Robert Herrick

(1591-1674 / London / England)

To His Honoured And Most Ingenious Friendmr Charles Cotton - Poem by Robert Herrick

For brave comportment, wit without offence,
Words fully flowing, yet of influence,
Thou art that man of men, the man alone
Worthy the public admiration;
Who with thine own eyes read'st what we do write,
And giv'st our numbers euphony and weight;
Tell'st when a verse springs high; how understood
To be, or not, born of the royal blood
What state above, what symmetry below,
Lines have, or should have, thou the best can show:--
For which, my Charles, it is my pride to be,
Not so much known, as to be loved of thee:--
Long may I live so, and my wreath of bays
Be less another's laurel, than thy praise.


Comments about To His Honoured And Most Ingenious Friendmr Charles Cotton by Robert Herrick

There is no comment submitted by members..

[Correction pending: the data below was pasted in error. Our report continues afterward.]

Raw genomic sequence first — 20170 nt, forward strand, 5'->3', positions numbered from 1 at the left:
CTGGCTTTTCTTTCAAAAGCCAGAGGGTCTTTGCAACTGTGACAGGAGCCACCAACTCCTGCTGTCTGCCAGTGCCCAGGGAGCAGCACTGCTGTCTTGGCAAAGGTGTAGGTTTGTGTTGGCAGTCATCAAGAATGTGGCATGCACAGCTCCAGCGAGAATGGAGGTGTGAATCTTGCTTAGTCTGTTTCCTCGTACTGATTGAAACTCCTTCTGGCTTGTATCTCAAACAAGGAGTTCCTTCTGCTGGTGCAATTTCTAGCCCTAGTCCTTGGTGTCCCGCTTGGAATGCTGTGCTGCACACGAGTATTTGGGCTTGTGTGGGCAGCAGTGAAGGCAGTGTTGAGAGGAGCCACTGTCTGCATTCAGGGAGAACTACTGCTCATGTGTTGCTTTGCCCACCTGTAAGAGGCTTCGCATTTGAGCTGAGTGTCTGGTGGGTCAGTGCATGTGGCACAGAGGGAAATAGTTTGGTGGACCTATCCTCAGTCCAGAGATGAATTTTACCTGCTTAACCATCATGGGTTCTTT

Read this poem in other languages

This poem has not been translated into any other language yet.

I would like to translate this poem »

word flags

What do you think this poem is about?

Read poems about / on: pride, alone, spring



Poem Submitted: Tuesday, December 31, 2002



Famous Poems

  1. Still I Rise
    Maya Angelou
  2. The Road Not Taken
    Robert Frost
  3. If You Forget Me
    Pablo Neruda
  4. Dreams
    Langston Hughes
  5. Annabel Lee
    Edgar Allan Poe
  6. If
    Rudyard Kipling
  7. Stopping By Woods On A Snowy Evening
    Robert Frost
  8. Do Not Stand At My Grave And Weep
    Mary Elizabeth Frye
  9. I Do Not Love You Except Because I Love You
    Pablo Neruda
  10. A Dream Within A Dream
    Edgar Allan Poe
[Report Error]